Summer is here in full force with Fourth of July and sweltering heat. So forget about work and consider these reads recommended by our staff. Perfect for a sunny day or riding out a hurricane.
Also, you can view our recommendations from 2022 for more options.
By Matthew McConaughey
Recommended by Mike Ridaught
Alright, alright, alright.
Those three words were the first uttered by actor Matthew McConaughey on his first movie set, “Dazed and Confused,” in 1993. They weren’t scripted, as he tells in his book, “Greenlights,” but they became iconic.
While at times a somewhat strange dude, the Academy Award-winning actor has lived life to the fullest.
From being an exchange student in Australia for a year to embarking on a 21-day solo trip to Peru, there never seemed to be a dull moment in his flamboyant lifestyle.
He chronicles his experiences in his book, “Greenlights,” based on journals he kept over 36 years. He spent 12 days without electricity and another 40 in the desert with a small generator while writing this book.
“This is a book about how to catch more YESs in a world of NOs and how to recognize when a NO might actually be a YES,” McConaughey said. “This is a book about catching green lights and realizing that the yellow and the reds eventually turn green.”
His Excellency: George Washington
By Joseph J. Ellis
Recommended by J.C. Derrick
Bitter partisanship. Conspiracy theories. Administration infighting. Whispers about a president’s age and mental competency.
These themes might seem fit for a book set in the present, but they actually played out in the very first presidential administration. In “His Excellency: George Washington,” historian Joseph J. Ellis paints a vivid picture of our nation’s first president, charting his path from a young soldier in the British army to his time as commander in chief of the Continental Army—and what he thought was his retirement to Mount Vernon after the Revolutionary War.
Despite his best efforts to stay above the fray, in the final decade of his life Washington experienced all the trappings of modern political life that today’s Americans know so well. It turns out the dawn of the two-party system was just as rough and tumble as it is now—even for a man who had already achieved legendary status.
The Sun Also Rises
By Ernest Hemingway
Recommended by Olivia Hanna
A classic story by Ernest Hemingway that deserves to be revisited time and time again. “The Sun Also Rises” is invitingly set against summer scenes in Paris, Carmen de Santiago, and the Festival of San Fermín. Though it portrays a dazzling lifestyle, delve deeper and you will discover this book tells a story about human experience.
It follows Jake Barnes, an American in post-World War I Europe, as he travels with his group of American and British friends. Swathed in bullfights, parties, and desire, the book is a depiction of life after war and its effect on the psyche.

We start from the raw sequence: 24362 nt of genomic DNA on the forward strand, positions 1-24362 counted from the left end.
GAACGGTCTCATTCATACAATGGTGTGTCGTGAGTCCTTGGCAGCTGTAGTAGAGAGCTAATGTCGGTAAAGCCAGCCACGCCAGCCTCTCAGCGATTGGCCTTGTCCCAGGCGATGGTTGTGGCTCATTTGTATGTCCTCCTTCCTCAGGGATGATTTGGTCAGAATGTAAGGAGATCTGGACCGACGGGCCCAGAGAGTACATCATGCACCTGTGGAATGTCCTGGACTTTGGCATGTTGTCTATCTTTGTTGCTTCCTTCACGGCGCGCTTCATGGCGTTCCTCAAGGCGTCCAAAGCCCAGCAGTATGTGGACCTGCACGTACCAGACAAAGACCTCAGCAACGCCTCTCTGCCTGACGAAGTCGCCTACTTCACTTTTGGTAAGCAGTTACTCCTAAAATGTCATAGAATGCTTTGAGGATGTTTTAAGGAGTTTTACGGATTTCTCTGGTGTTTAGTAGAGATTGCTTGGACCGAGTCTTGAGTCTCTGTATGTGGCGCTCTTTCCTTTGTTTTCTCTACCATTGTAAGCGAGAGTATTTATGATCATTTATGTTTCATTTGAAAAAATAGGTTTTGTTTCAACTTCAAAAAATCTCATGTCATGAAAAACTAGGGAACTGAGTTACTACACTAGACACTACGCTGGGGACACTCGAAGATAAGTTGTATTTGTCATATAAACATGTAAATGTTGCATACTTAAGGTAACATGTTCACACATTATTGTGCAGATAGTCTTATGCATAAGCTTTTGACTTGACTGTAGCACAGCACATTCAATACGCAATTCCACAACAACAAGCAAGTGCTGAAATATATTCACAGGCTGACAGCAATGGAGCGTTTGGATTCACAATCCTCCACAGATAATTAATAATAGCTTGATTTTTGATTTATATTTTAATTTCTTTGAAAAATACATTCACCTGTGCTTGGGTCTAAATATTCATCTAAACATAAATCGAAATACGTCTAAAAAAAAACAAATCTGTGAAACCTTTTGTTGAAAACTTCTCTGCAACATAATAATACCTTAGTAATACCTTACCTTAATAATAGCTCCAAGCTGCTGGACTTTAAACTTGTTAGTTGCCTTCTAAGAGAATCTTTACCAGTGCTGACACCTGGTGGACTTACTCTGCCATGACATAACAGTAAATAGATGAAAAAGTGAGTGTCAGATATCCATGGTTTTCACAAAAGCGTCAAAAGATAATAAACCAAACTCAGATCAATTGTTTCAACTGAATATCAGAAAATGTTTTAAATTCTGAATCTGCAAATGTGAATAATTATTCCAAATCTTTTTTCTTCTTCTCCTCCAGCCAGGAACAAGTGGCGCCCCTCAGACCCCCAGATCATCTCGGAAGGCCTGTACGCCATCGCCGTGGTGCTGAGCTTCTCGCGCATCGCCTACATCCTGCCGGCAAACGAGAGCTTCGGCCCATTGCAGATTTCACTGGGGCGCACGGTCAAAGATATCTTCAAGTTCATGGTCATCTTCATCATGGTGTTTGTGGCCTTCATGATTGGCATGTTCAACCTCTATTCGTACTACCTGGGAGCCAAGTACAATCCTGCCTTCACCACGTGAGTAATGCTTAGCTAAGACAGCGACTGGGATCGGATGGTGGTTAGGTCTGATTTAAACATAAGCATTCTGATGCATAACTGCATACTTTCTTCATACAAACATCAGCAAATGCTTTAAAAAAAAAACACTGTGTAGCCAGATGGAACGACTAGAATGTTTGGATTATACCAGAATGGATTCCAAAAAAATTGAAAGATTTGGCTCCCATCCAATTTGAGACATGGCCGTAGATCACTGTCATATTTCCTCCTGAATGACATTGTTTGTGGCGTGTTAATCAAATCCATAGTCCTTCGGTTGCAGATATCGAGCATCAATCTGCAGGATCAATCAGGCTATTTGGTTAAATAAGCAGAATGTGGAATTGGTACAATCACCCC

The novel also gives a glimpse into Hemingway’s background. It paved the way for his classics like “For Whom the Bells Toll” and “The Old Man and the Sea.”
By Stu Webber
Recommended by C.J. Gish
This book is challenging on many levels for the man who wants to pursue God.
With 14 chapters ranging from facing yourself as a man, looking at your family roots, finding your strength, what it means to be a leader, how to interact with your wife, how to be a father to your children and establish relationship with your friends and God, each chapter ended with a series of questions entitled, “Let The Truth Hit Home.”
This book has a way of revealing blind spots and pushing you to address them. One section might melt your heart and bring you to tears, while others might make you angry enough to fling the book across the room.
In the end, it’s a good read. But only for those willing to tackle tough issues and ask themselves some very pointed questions.
The Bomber Mafia
By Malcom Gladwell
Recommended by Seth Johnson
Malcom Gladwell deals with two bombing strategies during World War II in this 2021 release. On one side—scorched earth policies that lead to the Dresden bombing. On the other side—precision bombing to reduce civilian deaths.
Large-scale, aerial bombings remain a new tactic, and the so-called bomber mafia—a group of strategists who met at Maxwell Field in Alabama—aims to land a bomb in a pickle barrel from 30,000 feet. New technology convinces the group that the ability is around the corner.
However, the capability never arrives in convincing fashion, and Gladwell shows the internal struggle in the U.S. military, leading to the deadliest bombing of the war and the subsequent atomic bombs.
Despite finishing it a year ago, “The Bomber Mafia” continues coming to my mind, especially as I see trailers for Christopher Nolan’s “Oppenheimer.” The book is an easy read—and could be considered a primer for the movie.
The Adventures of Sherlock Holmes
By Arthur Conan Doyle
Recommended by Glory Reitz
Most people have heard some rendition of at least one of the 12 stories contained in this book. However, Sherlock Holmes may be just familiar enough that you could know about him without ever actually reading his adventures.
These stories are not the most complex mysteries, but they are intriguing enough to perplex and amuse until the quintessential “aha” moment when Holmes explains the answer. There is a reason Sherlock Holmes is a classic character.
Originally published as a serial in The Strand Magazine, the stories require no existing knowledge of Sherlock Holmes or his partner Watson, and you can read them in any order—perfect for a relaxing summer read.